It comes as the ‘moderate’ Taliban started tarring alleged thieves and strapping them to trucks to be paraded through Kabul, fired at crowds trying to escape to the US-controlled airport and going house-to-house to round up looters.

The so-called ‘Angels of Salvation’ are dragging suspected robbers from their homes and lining the up against the walls with guns trained at them after looting broke out across Kabul after the Taliban toppled the government.

Footage shows an alleged car thief with his face covered in black tar and strapped up to the back of a truck, with his hands tied behind his back as people gather around to gawp.

A traffic cop stands nearby and waves through traffic, seemingly unperturbed or unable to prevent the rough justice as commotion builds around the accused man.

Other footage shows Taliban fighters outside Kabul airport wielding AK-47s and rocket launchers, marching towards the terrified crowds and firing warning shots into the air. 

It comes as the 'moderate' Taliban started tarring alleged thieves and strapping them to trucks to be paraded through Kabul, fired at crowds trying to escape to the US-controlled airport and going house-to-house to round up looters

It comes as the ‘moderate’ Taliban started tarring alleged thieves and strapping them to trucks to be paraded through Kabul, fired at crowds trying to escape to the US-controlled airport and going house-to-house to round up looters

Taliban gunmen have now surrounded the airport - the only route out of Afghanistan for thousands of refugees stranded in the capital and nearby provinces - and are checking the documents of those trying to reach it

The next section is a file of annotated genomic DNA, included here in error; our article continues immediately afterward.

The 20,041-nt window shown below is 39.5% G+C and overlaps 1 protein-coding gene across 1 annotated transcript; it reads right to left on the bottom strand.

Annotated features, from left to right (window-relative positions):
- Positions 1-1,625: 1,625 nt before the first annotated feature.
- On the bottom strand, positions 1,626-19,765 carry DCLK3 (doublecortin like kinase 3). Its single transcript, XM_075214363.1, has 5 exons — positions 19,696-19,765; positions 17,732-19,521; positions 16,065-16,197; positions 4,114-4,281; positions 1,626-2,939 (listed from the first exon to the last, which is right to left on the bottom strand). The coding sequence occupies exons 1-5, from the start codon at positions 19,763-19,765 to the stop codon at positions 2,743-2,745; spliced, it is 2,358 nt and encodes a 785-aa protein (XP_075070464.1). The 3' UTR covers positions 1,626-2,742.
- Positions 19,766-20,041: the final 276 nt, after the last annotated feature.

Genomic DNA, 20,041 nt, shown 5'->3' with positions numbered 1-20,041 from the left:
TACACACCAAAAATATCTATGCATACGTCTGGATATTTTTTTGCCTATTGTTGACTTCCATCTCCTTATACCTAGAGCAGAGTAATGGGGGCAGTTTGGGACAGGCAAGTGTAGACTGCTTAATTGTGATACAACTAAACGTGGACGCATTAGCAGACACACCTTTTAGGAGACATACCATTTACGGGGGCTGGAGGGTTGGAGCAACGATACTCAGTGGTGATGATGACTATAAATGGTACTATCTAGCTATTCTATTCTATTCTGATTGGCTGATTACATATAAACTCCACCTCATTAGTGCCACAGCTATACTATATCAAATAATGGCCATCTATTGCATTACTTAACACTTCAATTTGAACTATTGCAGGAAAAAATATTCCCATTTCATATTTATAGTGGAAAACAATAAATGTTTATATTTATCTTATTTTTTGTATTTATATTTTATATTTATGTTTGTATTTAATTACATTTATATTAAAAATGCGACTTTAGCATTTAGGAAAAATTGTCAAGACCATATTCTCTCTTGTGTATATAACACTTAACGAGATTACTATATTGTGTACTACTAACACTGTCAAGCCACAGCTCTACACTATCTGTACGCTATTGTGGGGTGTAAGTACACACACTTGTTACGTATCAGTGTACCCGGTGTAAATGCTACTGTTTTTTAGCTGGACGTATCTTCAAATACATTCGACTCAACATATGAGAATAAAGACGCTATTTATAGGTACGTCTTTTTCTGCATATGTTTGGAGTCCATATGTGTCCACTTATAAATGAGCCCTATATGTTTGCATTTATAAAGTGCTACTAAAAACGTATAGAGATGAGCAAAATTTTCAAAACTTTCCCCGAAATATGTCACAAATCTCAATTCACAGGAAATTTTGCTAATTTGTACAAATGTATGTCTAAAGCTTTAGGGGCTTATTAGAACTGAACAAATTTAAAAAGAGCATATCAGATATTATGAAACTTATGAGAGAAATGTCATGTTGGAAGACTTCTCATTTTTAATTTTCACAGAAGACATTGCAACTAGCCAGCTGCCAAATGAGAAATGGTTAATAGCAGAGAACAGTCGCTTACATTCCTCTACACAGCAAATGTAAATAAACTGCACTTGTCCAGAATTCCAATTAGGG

Taliban gunmen have now surrounded the airport – the only route out of Afghanistan for thousands of refugees stranded in the capital and nearby provinces – and are checking the documents of those trying to reach it

One fighter appeared to be wearing heeled loafers (right) while others wore colourful ensembles (left)

One fighter appeared to be wearing heeled loafers (right) while others wore colourful ensembles (left)

One fighter appeared to be wearing heeled loafers (right) while others wore colourful ensembles (left)

Many of the Taliban fighters donned colourful, patterned waistcoats in photographs taken in the capital

Many of the Taliban fighters donned colourful, patterned waistcoats in photographs taken in the capital 

Their brutal repression has been recounted by a 21-year-old woman who was working as a teacher in Kandahar before it fell. She described how she had fled to Kabul but now lived in fear that the Taliban will soon come knocking on her door.

She told Radio 4: ‘When the Taliban attacked and captured Kandahar we were unable to live anymore, because of the shooting, the bombing and the killing of innocent civilians.

Meanwhile Zabihullah Mujahid, a spokesman, claimed on Tuesday ‘there is a huge difference between us and the Taliban of 20 years ago’ – when female Afghans were beaten in the street or publicly executed, denied work, healthcare and an education, and barred from leaving home without a male chaperone. 

But despite his claims video emerged today showing terrified women at the gates to Kabul airport pleading with US troops to let them through, wailing: ‘The Taliban are coming.’ 

The women were seen reaching their hands through iron railings towards the soldiers while screaming in the video which was shared widely on Afghan social media accounts this morning.

Taliban gunmen have now surrounded the airport – the only route out of Afghanistan for thousands of refugees stranded in the capital and nearby provinces – and are checking the documents of those trying to reach it.

Islamist fighters were funnelling people towards a gate on the airport’s civilian south side, demanding documents before occasionally allowing someone to pass. 

Each time the gate opened, dozens tried to rush inside – with gunshots fired to keep them back.